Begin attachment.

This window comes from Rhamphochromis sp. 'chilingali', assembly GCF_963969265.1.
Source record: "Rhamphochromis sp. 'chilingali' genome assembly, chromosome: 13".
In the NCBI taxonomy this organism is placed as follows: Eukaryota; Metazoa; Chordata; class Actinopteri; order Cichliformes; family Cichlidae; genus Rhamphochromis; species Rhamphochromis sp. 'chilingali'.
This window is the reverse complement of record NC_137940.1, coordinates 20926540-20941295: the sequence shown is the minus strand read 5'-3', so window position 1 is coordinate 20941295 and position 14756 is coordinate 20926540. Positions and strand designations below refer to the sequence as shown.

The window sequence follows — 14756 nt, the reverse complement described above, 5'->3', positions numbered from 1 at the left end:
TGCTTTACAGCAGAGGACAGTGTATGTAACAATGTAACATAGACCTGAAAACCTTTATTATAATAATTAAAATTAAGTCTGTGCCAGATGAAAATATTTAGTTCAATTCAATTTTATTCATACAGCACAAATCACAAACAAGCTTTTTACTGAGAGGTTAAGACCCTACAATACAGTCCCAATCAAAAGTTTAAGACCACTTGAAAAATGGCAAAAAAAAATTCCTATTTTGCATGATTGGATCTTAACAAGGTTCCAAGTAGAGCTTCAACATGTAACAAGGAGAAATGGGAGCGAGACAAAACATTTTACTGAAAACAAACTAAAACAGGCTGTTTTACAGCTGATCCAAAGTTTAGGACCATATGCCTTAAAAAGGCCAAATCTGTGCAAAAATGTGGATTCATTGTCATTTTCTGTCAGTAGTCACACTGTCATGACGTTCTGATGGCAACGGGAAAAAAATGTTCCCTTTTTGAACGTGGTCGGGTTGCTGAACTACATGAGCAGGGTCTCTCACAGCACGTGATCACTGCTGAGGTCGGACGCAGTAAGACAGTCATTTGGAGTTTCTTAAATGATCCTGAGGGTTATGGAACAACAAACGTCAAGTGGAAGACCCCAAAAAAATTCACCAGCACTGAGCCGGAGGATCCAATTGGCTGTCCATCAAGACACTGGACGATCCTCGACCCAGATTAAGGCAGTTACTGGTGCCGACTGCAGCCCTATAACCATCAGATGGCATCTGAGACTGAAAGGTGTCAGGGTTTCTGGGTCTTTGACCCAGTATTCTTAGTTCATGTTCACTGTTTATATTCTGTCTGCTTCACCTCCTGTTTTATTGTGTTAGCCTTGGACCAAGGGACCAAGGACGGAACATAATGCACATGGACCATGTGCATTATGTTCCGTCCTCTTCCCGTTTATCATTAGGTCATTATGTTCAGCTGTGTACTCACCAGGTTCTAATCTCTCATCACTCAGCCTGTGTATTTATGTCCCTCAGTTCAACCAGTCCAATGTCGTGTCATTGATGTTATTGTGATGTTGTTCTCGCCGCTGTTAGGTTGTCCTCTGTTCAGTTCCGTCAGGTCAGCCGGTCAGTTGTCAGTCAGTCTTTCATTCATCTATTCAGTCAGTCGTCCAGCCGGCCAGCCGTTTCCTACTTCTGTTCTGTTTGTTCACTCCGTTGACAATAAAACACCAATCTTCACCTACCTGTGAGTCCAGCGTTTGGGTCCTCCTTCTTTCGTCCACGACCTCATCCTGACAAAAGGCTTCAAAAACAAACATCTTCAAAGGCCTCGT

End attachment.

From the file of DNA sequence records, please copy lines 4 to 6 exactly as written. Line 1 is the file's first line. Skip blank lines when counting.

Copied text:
This window is the reverse complement of record NC_137940.1, coordinates 20926540-20941295: the sequence shown is the minus strand read 5'-3', so window position 1 is coordinate 20941295 and position 14756 is coordinate 20926540. Positions and strand designations below refer to the sequence as shown.

The window sequence follows — 14756 nt, the reverse complement described above, 5'->3', positions numbered from 1 at the left end:
TGCTTTACAGCAGAGGACAGTGTATGTAACAATGTAACATAGACCTGAAAACCTTTATTATAATAATTAAAATTAAGTCTGTGCCAGATGAAAATATTTAGTTCAATTCAATTTTATTCATACAGCACAAATCACAAACAAGCTTTTTACTGAGAGGTTAAGACCCTACAATACAGTCCCAATCAAAAGTTTAAGACCACTTGAAAAATGGCAAAAAAAAATTCCTATTTTGCATGATTGGATCTTAACAAGGTTCCAAGTAGAGCTTCAACATGTAACAAGGAGAAATGGGAGCGAGACAAAACATTTTACTGAAAACAAACTAAAACAGGCTGTTTTACAGCTGATCCAAAGTTTAGGACCATATGCCTTAAAAAGGCCAAATCTGTGCAAAAATGTGGATTCATTGTCATTTTCTGTCAGTAGTCACACTGTCATGACGTTCTGATGGCAACGGGAAAAAAATGTTCCCTTTTTGAACGTGGTCGGGTTGCTGAACTACATGAGCAGGGTCTCTCACAGCACGTGATCACTGCTGAGGTCGGACGCAGTAAGACAGTCATTTGGAGTTTCTTAAATGATCCTGAGGGTTATGGAACAACAAACGTCAAGTGGAAGACCCCAAAAAAATTCACCAGCACTGAGCCGGAGGATCCAATTGGCTGTCCATCAAGACACTGGACGATCCTCGACCCAGATTAAGGCAGTTACTGGTGCCGACTGCAGCCCTATAACCATCAGATGGCATCTGAGACTGAAAGGTGTCAGGGTTTCTGGGTCTTTGACCCAGTATTCTTAGTTCATGTTCACTGTTTATATTCTGTCTGCTTCACCTCCTGTTTTATTGTGTTAGCCTTGGACCAAGGGACCAAGGACGGAACATAATGCACATGGACCATGTGCATTATGTTCCGTCCTCTTCCCGTTTATCATTAGGTCATTATGTTCAGCTGTGTACTCACCAGGTTCTAATCTCTCATCACTCAGCCTGTGTATTTATGTCCCTCAGTTCAACCAGTCCAATGTCGTGTCATTGATGTTATTGTGATGTTGTTCTCGCCGCTGTTAGGTTGTCCTCTGTTCAGTTCCGTCAGGTCAGCCGGTCAGTTGTCAGTCAGTCTTTCATTCATCTATTCAGTCAGTCGTCCAGCCGGCCAGCCGTTTCCTACTTCTGTTCTGTTTGTTCACTCCGTTGACAATAAAACACCAATCTTCACCTACCTGTGAGTCCAGCGTTTGGGTCCTCCTTCTTTCGTCCACGACCTCATCCTGACAAAAGGCTTCAAAAACAAACATCTTCAAAGGCCTCGT